Posted by Bill Sandweg on 11 September 2023.
Stop me if you have heard this one, because I know you have. It is almost the same case as I wrote about back in May and here it is happening again. This time the dead patient was an 18 year old woman, who had just graduated from high school.
The most recent case comes to us from the state of Colorado, where an 18 year old woman was undergoing a breast augmentation surgery at a surgery center owned by the surgeon. The anesthesia was being administered by a Nurse Anesthetist (NA). During the surgery, the patient got in trouble and her status declined precipitously. She went into cardiac arrest. The NA recognized the problem and that it was beyond his ability to address. The patient needed to go to a full service hospital for resuscitation. He informed the surgeon and said the surgeon needed to call 911. The surgeon refused and refused to permit anyone else to call 911 either. The team administered CPR to the unconscious patient, but 5 1/2 hours elapsed before help was summoned to take her to the hospital. By the time she arrived at the hospital, she had suffered irreversible brain damage. She lingered in a nursing home for over a year before finally getting pneumonia and dying.
Both the surgeon and the NA were charged criminally in the death. The charges against the NA were dropped when he turned in his nursing license and agreed to testify against the surgeon. At trial the surgeon blamed everything on the NA. The jury disagreed and found the surgeon guilty of attempted manslaughter and obstructing telephone service. The surgeon and the NA were both sued by the patient’s family and apparently settled for $1M each, which was probably their policy limits. As of this writing, the surgeon is still in good standing with the Colorado medical board and is awaiting sentencing.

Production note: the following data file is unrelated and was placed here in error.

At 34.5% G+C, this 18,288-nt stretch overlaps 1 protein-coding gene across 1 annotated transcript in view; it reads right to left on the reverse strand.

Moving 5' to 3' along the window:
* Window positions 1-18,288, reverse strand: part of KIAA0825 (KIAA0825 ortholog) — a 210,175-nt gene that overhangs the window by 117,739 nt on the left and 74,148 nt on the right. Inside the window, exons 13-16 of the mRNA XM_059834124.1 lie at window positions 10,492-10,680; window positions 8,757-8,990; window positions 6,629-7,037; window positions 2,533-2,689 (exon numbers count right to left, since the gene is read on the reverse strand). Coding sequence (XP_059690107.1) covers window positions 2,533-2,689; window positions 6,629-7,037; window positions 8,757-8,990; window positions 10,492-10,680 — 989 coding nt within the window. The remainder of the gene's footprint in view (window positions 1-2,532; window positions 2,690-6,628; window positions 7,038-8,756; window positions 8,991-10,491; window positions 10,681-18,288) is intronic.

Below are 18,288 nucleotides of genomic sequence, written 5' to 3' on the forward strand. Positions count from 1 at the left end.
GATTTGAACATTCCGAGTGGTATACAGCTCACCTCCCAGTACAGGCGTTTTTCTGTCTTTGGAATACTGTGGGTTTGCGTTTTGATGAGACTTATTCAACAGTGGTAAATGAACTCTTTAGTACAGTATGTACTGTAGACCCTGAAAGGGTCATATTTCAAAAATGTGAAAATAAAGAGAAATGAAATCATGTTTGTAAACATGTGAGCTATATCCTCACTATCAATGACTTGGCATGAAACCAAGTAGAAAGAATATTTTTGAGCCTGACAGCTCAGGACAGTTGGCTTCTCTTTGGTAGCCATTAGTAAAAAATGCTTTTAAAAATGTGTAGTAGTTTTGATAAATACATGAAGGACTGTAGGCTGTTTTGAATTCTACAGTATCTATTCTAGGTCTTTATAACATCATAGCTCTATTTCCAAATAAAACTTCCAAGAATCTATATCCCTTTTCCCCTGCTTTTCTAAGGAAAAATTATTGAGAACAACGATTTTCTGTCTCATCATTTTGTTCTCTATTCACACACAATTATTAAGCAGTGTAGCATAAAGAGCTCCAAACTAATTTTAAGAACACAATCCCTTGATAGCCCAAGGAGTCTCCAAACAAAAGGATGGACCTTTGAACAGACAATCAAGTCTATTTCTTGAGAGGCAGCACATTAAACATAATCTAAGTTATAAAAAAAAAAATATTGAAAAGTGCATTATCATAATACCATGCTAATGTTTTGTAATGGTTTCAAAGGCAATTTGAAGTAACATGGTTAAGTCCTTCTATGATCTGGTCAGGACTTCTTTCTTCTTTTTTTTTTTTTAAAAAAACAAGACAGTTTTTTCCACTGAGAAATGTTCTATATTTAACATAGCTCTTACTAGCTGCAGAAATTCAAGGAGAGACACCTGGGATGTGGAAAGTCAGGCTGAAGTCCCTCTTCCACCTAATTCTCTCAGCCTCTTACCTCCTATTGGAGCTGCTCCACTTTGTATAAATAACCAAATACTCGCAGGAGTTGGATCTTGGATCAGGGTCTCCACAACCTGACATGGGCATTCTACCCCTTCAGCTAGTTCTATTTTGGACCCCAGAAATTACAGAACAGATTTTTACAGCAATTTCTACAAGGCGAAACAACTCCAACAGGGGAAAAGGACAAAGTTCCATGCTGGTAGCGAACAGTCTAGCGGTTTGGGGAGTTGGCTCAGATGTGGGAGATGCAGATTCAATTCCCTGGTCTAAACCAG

This is eerily similar to the case I reported on in May. They both involved young, female, plastic surgery patients undergoing surgery at a surgery center owned by the surgeon. Both patients got in trouble and, in both cases, the surgeon refused to call 911 or to permit anyone else to do so. In both cases, the young women died. Both cases were so egregious that criminal charges were filed.
While it is true that plastic surgery and other procedures are successfully performed under general anesthesia in surgery centers every day, when there is a significant problem, the patient has to be transferred to a hospital for a higher level of care. Even under the best of circumstances, the transfer will take time. Even under the best of circumstances, it will take time before the patient can receive the care she or he needs at a full-service hospital.
The odds are that everything will be fine with your plastic surgery, if you have chosen a well-qualified and well-trained surgeon. However, we know for certain that some patients will get in trouble and will need an emergency ambulance ride to the hospital. What that trouble will be, how long it will take to get to the hospital, and whether it will be too late by the time the patient arrives at the hospital is unknown. It could happen to you.
If you want to have cosmetic surgery, be my guest, but remember that there are risks and that some people will be damaged. Lower the risks by choosing your surgeon wisely and, if possible, having your procedure at a hospital. Good luck.